Another approach that has shown promise is embracing Indigenous knowledge systems as part of the tourist educational experience. This is gaining currency in the NT as remote community arts centres seek to become visitor destinations in their own right.

These approaches to bottom-up initiatives have the greatest potential for growth and long-term empowerment in Uluru.

A model for other Indigenous communities

A major tourism rethink also requires addressing the structural impediments that prevent Indigenous peoples from starting businesses.

For example, new incentives could be built into the Australian tax code for those who invest in businesses on Aboriginal-owned land. However, such measures will only succeed if they are supported by bespoke educational and training programs for Anangu wanting to work in tourism.

The closure of Uluru to climbing should not simply focus on the limits the Anangu have imposed on visitors, but rather on the new possibilities this presents to leverage tourism for a more sustainable and resilient future.

This could also provide a model for traditional owners elsewhere who want to reclaim decision-making authority over tourism and other cultural activities on their lands.

And it signals to the broader Australian public that a greater respect for the rights of Indigenous people might just be the catalyst that helps drive a brighter Indigenous future.The Conversation

Barry Judd, Professor, Indigenous Social Research, Charles Darwin University; Amanda Kearney, Matthew Flinders Fellow, Professor of Australian and Indigenous Studies, Flinders University; Chris Hallinan, Research Associate; Christine Schlesinger, Senior Lecturer in Environmental Science and Ecology, Charles Darwin University; Joseph M. Cheer, Professor in Sustainable Tourism, Wakayama University, and Keir James Reeves, Professor of History, Federation University Australia

This article is republished from The Conversation under a Creative Commons license. Read the original article.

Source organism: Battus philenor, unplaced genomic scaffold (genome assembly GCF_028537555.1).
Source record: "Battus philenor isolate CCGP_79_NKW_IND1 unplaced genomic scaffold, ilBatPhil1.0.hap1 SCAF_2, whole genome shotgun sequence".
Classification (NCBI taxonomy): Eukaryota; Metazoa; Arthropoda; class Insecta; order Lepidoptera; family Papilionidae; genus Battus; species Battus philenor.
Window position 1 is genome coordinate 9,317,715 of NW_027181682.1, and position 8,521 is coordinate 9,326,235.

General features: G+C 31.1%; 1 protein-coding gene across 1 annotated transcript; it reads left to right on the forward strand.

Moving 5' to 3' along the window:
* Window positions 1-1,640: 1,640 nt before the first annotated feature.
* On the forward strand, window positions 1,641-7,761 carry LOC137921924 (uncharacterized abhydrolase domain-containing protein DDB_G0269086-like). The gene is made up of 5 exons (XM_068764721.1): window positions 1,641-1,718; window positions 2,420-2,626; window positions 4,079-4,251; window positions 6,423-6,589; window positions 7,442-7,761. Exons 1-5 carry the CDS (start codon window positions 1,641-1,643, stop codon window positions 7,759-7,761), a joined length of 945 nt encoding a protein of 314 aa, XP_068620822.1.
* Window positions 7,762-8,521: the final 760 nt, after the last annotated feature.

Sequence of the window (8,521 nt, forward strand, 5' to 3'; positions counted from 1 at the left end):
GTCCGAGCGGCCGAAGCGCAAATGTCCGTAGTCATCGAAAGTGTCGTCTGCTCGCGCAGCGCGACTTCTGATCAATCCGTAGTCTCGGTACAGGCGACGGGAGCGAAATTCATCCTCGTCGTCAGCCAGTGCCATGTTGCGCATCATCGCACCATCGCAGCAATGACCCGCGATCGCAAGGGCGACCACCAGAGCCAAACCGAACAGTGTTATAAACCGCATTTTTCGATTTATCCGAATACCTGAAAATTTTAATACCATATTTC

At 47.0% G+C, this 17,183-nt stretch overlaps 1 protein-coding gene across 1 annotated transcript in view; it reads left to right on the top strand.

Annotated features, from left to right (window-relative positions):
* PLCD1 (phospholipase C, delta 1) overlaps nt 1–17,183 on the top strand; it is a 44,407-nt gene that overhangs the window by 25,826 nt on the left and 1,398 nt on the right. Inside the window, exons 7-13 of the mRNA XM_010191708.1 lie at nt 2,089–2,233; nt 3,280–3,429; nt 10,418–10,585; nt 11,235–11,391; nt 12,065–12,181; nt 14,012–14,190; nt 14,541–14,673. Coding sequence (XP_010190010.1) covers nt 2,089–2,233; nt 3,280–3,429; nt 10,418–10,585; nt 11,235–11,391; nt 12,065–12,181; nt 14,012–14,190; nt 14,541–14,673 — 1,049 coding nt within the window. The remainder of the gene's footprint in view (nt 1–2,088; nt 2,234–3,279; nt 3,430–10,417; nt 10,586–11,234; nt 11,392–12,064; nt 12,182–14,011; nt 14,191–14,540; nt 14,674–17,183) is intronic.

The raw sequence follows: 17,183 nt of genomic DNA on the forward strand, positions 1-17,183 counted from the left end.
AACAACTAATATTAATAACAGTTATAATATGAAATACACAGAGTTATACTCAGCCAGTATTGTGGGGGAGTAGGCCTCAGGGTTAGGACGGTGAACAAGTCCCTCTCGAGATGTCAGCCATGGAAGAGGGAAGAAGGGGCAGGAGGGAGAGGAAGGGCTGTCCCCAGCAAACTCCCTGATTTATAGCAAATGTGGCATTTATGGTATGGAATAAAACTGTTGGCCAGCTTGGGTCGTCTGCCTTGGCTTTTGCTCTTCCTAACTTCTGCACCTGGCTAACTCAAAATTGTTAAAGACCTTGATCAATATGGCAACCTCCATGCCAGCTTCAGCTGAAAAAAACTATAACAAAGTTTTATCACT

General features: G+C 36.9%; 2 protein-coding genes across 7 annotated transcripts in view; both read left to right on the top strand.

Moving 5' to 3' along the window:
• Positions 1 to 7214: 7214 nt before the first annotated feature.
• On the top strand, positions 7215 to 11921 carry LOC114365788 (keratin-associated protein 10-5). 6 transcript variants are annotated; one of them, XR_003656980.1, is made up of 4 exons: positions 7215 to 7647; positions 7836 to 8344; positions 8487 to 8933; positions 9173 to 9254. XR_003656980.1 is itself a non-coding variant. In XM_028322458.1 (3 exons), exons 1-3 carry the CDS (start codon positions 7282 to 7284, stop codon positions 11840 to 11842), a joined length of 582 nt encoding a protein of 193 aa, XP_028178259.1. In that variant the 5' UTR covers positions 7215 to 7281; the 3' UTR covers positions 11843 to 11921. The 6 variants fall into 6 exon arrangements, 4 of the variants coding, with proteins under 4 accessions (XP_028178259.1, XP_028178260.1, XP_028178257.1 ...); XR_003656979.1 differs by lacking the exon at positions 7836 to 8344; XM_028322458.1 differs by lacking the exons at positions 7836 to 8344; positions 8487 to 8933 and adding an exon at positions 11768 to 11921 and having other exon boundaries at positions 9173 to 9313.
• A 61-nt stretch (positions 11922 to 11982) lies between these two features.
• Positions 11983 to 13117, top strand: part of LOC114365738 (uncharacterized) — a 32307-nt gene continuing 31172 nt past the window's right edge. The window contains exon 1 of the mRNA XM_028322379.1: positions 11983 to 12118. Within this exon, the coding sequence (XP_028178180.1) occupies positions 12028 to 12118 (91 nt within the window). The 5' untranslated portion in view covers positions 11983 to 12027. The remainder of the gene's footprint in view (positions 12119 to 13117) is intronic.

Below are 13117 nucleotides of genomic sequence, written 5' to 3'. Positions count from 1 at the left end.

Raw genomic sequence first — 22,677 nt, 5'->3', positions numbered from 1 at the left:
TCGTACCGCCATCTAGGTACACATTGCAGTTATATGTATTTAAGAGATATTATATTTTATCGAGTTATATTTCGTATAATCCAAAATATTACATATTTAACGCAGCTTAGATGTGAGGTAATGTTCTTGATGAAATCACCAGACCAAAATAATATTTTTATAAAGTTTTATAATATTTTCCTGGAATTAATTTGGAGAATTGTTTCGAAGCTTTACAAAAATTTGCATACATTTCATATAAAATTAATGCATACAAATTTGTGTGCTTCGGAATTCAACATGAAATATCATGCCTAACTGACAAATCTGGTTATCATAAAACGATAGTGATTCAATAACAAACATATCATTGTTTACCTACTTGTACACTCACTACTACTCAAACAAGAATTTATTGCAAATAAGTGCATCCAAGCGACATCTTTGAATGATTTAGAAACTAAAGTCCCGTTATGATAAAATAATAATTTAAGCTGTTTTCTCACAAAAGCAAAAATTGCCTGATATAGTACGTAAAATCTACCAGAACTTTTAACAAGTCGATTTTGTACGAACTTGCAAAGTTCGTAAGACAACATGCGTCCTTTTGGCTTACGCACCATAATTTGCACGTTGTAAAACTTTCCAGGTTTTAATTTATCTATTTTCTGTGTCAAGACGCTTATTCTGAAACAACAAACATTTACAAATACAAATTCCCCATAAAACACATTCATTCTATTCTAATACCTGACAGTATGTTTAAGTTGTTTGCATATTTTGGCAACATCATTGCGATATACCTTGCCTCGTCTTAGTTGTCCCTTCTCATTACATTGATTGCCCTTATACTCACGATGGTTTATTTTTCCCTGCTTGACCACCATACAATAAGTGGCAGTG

Australia: Uluru-Kata Tjuta National Park – Uluru Climb Closed


Dolphin-Eating Sharks Close Australian Beaches for 7 Days Straight


TIME

Two great white sharks have been spotted in the waters of Newcastle, Australia, prompting officials to shut down the beaches for seven consecutive days.

The sharks, one estimated around three meters long, the other five meters, have been spotted chasing, attacking and feeding on dolphins, whose carcasses now float in the water and wash up on shore.

Newcastle City Council announced that it is “not safe for anyone to be in the water,” and will not re-open the beaches again until at least 24 hours have passed since the last sighting.

[The Sydney Morning Herald]

Read next: Marine Biologists Capture Rare Photo of a Shark Birth

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Media Release: Myall Coast Beaches Closed to 4WDs


The link below is to a media release concerning the closure of Myall Coast beaches to vehicles due to weather conditions.

For more visit:
http://www.environment.nsw.gov.au/media/OEHmedia1306201300.htm

Media Release: Wollumbin National Park


The link below is to a media release concerning the summit track at Wollumbin National Park, which was closed following extensive damage by ex-tropical cyclone Oswald in January 2013.

For more visit:
http://www.environment.nsw.gov.au/media/OEHmedia13053002.htm

Gap Creek Falls


Kevin's Daily Photo, Video, Quote or Link

I thought I would go to Gap Creek Falls today, which is about 1.5 hours drive from where I live, in the Watagan Mountains. So you can imagine my disappointment when about 5 km from the falls at most I came across this.

Road Closed

I couldn’t believe it. So, I had to do other things which I’ll post about over the next day or so.

So what had I intended to visit and walk to? The picture below is Gap Creek Falls. My favourite place in the region and one of my favourite places in New South Wales.

Gap Creek Falls

ABOVE: Gap Creek Falls Barely Flowing BELOW: Palms at Gap Creek

Palms at Gap Creek Falls

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Australia: New South Wales


Tracks Reopen in Time for Easter

Two tracks will reopen in New South Wales, just in time for the Easter break.

The Giant Stairway walking track at Katoomba in the Blue Mountains National Park will soon be reopened following repairs to the track. A landslide on the 17th February closed the track and over 50 metres of handrails and barriers were replaced.

For more, visit:
http://www.environment.nsw.gov.au/media/DecMedia12040202.htm

 

The Cumberland State Forest trail in the Cumberland State Forest at West Pennant Hills has now reopened. The trail was closed for the Bunya Pine fruiting season, as very large falling cones were considered very dangerous to walkers.

For more, visit:
http://www.dpi.nsw.gov.au/aboutus/news/recent-news/forests/state-forest-trail-reopens